You can also use the PURGE command to get rid of zero-length lines and empty text objects, as well as “orphaned data,” which refers to obsolete DGN linestyle data. Use the checkboxes at the bottom for those tasks.

You can select any component and click the Purge button or click Purge All to purge every unused component.

When you’re done, click Close.

Just to make you feel good about what you’ve accomplished, you might want to check the size of your drawing before and after a major purge. Has the PURGE command been useful for you? Leave a comment and share your experience!

Editing the value of a block attribute

When you create and insert a block with attributes, you provide values for each of the attributes. But if you made a mistake or the value changes, you need to edit the attribute’s value. You use the EATTEDIT command for editing the value of a block attribute. Here are the steps:

  1. autocad-tips-edit-attribute-values-1Choose Insert, Block panel, Edit Attribute,  Single.
  2. At the Select a block: prompt, select the block with the attribute values that you need to change. The Enhanced Attribute Editor dialog box opens.

autocad-tips-edit-attribute-values-2

  1. Click the attribute whose value you want to change.
  2. Depending on your version of AutoCAD, either select the value in the Value text box and type a new value or click the Open Multiline Editor button at the right to edit the value in your drawing and click OK in the Text Formatting toolbar.
  3. Click OK to close the dialog box.

Do you have any tips for editing attributes? Leave a comment!

 

 

 

5 things you never knew you could design with AutoCAD

Eric Hoover

Eric Hoover

This is a guest post by Eric M. Hoover, who  is a Social Media and Content Strategist, building global marketing campaigns for a wide variety of brands. Eric has a fondness for automotive and architectural design, and previously developed website strategy for major automakers and renewable energy companies.  He was introduced to me by Anne-Charlotte Lambert of SEER Interactive, an SEO agency that works with Autodesk.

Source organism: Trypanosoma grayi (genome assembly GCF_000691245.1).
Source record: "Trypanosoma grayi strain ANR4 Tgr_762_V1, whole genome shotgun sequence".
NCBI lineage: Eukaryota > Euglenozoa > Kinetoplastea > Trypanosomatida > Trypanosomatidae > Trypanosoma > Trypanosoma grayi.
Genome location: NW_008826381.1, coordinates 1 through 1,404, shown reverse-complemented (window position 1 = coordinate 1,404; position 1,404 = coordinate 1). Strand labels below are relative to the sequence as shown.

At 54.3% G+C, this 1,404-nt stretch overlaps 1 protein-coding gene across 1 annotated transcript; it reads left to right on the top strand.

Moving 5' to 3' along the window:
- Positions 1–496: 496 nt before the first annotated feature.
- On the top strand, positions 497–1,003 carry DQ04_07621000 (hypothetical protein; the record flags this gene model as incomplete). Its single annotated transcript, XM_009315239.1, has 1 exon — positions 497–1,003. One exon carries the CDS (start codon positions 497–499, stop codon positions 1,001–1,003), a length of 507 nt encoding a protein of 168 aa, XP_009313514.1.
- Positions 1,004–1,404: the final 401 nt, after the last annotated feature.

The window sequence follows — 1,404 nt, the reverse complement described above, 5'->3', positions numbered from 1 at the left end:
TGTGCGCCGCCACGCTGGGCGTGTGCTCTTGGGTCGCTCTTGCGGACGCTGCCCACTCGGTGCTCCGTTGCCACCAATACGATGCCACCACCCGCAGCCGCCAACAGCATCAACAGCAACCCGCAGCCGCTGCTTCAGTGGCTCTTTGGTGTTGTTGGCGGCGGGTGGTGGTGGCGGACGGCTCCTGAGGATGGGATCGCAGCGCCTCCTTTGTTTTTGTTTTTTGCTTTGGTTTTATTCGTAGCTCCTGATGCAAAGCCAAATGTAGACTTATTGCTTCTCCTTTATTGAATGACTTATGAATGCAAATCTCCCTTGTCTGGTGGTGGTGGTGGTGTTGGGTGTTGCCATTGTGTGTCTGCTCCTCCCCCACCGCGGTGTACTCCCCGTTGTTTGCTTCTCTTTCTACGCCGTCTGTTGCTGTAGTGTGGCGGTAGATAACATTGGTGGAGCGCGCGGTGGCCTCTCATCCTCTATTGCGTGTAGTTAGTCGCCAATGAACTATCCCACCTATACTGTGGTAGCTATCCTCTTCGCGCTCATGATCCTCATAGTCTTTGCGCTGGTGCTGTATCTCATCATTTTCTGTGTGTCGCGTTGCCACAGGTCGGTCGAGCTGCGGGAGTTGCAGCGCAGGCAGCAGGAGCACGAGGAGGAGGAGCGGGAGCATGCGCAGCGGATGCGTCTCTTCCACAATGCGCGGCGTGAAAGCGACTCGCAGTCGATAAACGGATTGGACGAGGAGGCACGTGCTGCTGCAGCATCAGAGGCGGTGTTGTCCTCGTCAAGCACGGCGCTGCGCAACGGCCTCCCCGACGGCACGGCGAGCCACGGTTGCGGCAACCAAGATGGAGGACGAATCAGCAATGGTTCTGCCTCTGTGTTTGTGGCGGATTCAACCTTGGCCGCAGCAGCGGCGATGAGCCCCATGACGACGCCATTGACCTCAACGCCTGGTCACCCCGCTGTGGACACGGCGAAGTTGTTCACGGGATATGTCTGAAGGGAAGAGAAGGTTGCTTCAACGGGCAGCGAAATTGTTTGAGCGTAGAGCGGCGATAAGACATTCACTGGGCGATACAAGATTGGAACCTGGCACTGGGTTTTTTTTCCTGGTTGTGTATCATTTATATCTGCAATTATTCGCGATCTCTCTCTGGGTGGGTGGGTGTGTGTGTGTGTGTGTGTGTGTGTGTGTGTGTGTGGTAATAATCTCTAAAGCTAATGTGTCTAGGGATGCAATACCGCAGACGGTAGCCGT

—————–

Computer aided design has been around since the early 80s, but it’s never had as much of an impact on architecture, science and art as in in recent years. AutoCAD has been used to engineer some of the world’s most elaborate buildings or and scale some of science’s most intricate molecular models. Or, for some artists, it’s the only way to efficiently design a giant dinosaur out of LEGOs. Whatever the industry – whatever the project – AutoCAD has made what once seemed impossible, probable. The potential to bring even more imaginative ideas to life is growing daily with avenues into stop motion, 3D printing and more.

Check out how AutoCAD is making waves in industries around the world.

James_Cameron-Lightstorm-Autodesk-Weta-e1345233671403Virtual cinematography worlds

Think back to the ‘80s when special effects first took hold of the film-going public’s eye. Fast forward to the 1990s when video game systems such as SEGA Genesis and Super Nintendo — and later the Playstation and N64 –transformed graphics from flat 2-dimensional sprites into beautiful, 3D renderings. What seemed like such a big breakthrough then pales in comparison to today’s CGI and virtual cinematography. Whole new worlds have been created using 3D animation that looks impossibly real to the human eye. For the first time ever, filmmakers and video game designers truly have no boundaries when it comes to replicating their imagination. All they have to do is dream a special effect and, with computer-aided design, they can finally create it. As an example, see this article on how Autodesk is developing virtual production with James Cameron and Weta Digital.